The inner sanctum, known as the Holy of Holies, represents the peak of the mountain. It is shrouded by the smoke of incense, just as the mountaintop was shrouded by the cloud of God’s presence. Within the Holy of Holies, in a special ark, rest the engraved tablets of the Law that Moses brought down from the mountaintop. Aaron, the High Priest, now fulfills Moses’ role, and is the only one permitted to enter the Holy of Holies. Aaron wears vestments that make him the symbolic representative of the entire people, carrying their names inscribed on his shoulders and over his heart, bringing the entire people near to God. As the peak of Mount Sinai was the place where heaven and earth could touch, so the Holy of Holies is now the earthly analogue of that sublime interface.
Another example: the Hebrew word for sacrifice is קָרְבָּן korban, meaning “drawing near.” The purpose of the קָרְבָּנוֹת korbanot, the animal offerings, is to bring the person making the offering nearer to God — to restore connection to the Divine source. This was no mere barbecue. It was a symbolic offering up, a drawing near, of that person’s best and purest self. Douglas ingeniously describes how even the most arcane details about which parts of the animal’s innards are washed, put on the altar or saved for consumption can be read as yet another symbolic map of relationship between humans and the Divine.
Douglas includes not only the content of Leviticus in her map of analogies, but the literary structure of the book itself. Just as the Holy of Holies is at the very center of the Israelite camp, just as the pinnacle of the Holy Mountain is covered with the Cloud of Glory, just as the innermost parts of the animal are offered up on the altar, so the center of Leviticus represents the Holy of Holies of the Torah text. The center of Leviticus — the book that is the center of the Five Books of Moses — would figuratively be the apex of the pediment, the climax of the story, the place closest to God. And the center of Leviticus is the portion known as Kedoshim: The Holiness Laws. Here, the text turns from ritual instruction to moral code. If the Children of Israel are going to create a society in which God’s presence can dwell, then they must recognize that every human is a microcosm of the Divine and treat humans with the reverence that is their innate due. If we cannot create a moral society, then we will never create a dwelling place for God in our midst.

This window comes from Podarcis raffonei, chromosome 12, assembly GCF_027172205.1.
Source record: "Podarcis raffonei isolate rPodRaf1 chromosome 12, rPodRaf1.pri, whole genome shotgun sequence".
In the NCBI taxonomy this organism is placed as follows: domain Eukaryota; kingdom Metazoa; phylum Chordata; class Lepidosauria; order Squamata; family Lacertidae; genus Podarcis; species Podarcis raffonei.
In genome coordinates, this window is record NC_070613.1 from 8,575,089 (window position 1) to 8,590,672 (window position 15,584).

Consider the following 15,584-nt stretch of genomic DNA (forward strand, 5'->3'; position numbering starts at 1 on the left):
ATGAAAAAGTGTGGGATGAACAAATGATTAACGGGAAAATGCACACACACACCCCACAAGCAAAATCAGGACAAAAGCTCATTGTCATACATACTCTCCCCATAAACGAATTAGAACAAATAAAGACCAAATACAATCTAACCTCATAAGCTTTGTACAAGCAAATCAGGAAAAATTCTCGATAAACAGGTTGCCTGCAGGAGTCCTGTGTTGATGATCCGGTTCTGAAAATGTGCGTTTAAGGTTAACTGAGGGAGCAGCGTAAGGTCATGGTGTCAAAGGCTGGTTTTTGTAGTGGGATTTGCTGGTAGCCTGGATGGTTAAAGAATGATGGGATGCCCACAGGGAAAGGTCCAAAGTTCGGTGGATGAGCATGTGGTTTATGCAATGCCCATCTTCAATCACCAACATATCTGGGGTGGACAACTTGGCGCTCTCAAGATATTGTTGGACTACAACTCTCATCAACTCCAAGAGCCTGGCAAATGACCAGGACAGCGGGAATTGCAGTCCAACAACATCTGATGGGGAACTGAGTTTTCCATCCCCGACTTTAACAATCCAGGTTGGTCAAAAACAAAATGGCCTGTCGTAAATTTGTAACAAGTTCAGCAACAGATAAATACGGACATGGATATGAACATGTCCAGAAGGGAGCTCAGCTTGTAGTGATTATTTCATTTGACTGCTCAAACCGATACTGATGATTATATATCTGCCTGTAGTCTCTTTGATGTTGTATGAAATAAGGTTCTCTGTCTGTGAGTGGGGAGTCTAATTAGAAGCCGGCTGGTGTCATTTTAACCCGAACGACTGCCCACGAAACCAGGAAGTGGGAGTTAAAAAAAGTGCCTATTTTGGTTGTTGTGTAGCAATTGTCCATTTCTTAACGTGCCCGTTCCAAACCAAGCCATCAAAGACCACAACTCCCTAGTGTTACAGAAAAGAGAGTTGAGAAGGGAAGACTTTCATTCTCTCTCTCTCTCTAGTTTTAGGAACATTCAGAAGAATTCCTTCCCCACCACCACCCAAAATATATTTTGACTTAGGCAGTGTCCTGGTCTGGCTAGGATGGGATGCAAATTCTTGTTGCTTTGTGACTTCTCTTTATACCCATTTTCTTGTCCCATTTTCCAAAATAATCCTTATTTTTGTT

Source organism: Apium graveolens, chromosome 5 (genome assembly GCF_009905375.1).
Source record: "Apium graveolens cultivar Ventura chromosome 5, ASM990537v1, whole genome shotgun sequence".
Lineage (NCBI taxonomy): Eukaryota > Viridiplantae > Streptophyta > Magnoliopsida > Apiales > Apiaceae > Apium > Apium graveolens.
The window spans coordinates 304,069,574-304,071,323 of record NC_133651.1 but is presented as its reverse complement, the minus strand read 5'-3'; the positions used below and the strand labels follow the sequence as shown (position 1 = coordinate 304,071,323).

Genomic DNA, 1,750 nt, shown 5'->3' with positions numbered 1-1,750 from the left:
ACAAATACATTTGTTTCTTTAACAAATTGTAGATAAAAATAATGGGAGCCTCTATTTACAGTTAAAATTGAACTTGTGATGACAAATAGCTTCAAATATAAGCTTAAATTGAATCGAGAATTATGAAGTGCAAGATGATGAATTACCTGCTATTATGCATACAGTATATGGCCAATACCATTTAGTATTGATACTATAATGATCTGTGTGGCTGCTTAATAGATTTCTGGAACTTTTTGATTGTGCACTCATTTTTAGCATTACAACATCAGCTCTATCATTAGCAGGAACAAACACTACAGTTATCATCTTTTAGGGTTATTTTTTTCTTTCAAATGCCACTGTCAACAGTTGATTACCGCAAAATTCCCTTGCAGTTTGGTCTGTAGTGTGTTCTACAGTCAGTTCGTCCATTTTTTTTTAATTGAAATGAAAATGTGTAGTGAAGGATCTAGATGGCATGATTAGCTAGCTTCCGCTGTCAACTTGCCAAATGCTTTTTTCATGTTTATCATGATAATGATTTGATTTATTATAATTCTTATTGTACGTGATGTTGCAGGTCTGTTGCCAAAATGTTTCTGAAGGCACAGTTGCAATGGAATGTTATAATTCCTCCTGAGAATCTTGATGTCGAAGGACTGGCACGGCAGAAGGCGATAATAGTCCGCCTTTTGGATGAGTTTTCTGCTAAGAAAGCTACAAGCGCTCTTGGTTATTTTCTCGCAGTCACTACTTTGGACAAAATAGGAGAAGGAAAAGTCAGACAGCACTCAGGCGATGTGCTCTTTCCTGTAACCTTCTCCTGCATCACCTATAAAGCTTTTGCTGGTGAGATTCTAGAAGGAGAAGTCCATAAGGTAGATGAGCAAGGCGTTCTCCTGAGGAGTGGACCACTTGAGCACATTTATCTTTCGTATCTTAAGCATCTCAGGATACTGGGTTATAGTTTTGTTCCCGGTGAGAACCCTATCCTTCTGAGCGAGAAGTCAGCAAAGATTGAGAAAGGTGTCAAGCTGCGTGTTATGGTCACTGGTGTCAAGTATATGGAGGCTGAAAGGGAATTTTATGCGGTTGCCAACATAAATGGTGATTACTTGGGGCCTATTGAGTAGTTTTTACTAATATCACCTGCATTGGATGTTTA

So, at the very peak, or, shall we say, the very heart of the Torah comes this instruction:
וְאָֽהַבְתָּ לְרֵעֲךָ כָּמוֹךָ V’ahavta l’rei’ekha kamokha — Love your neighbor as yourself (Leviticus 19:18).
As Rabbi Akiva taught, this is the כְּלָל גָּדוֹל בַּתּוֹרָה k’lal gadol baTorah — the central principle of the Torah, its Holy of Holies. The entire edifice of Torah builds up to, and is built around, this verse.
Mary Douglas has persuaded me that the Torah is truly an ancient literary masterpiece, form and function aligned, teaching us how to build our lives into a home for godliness.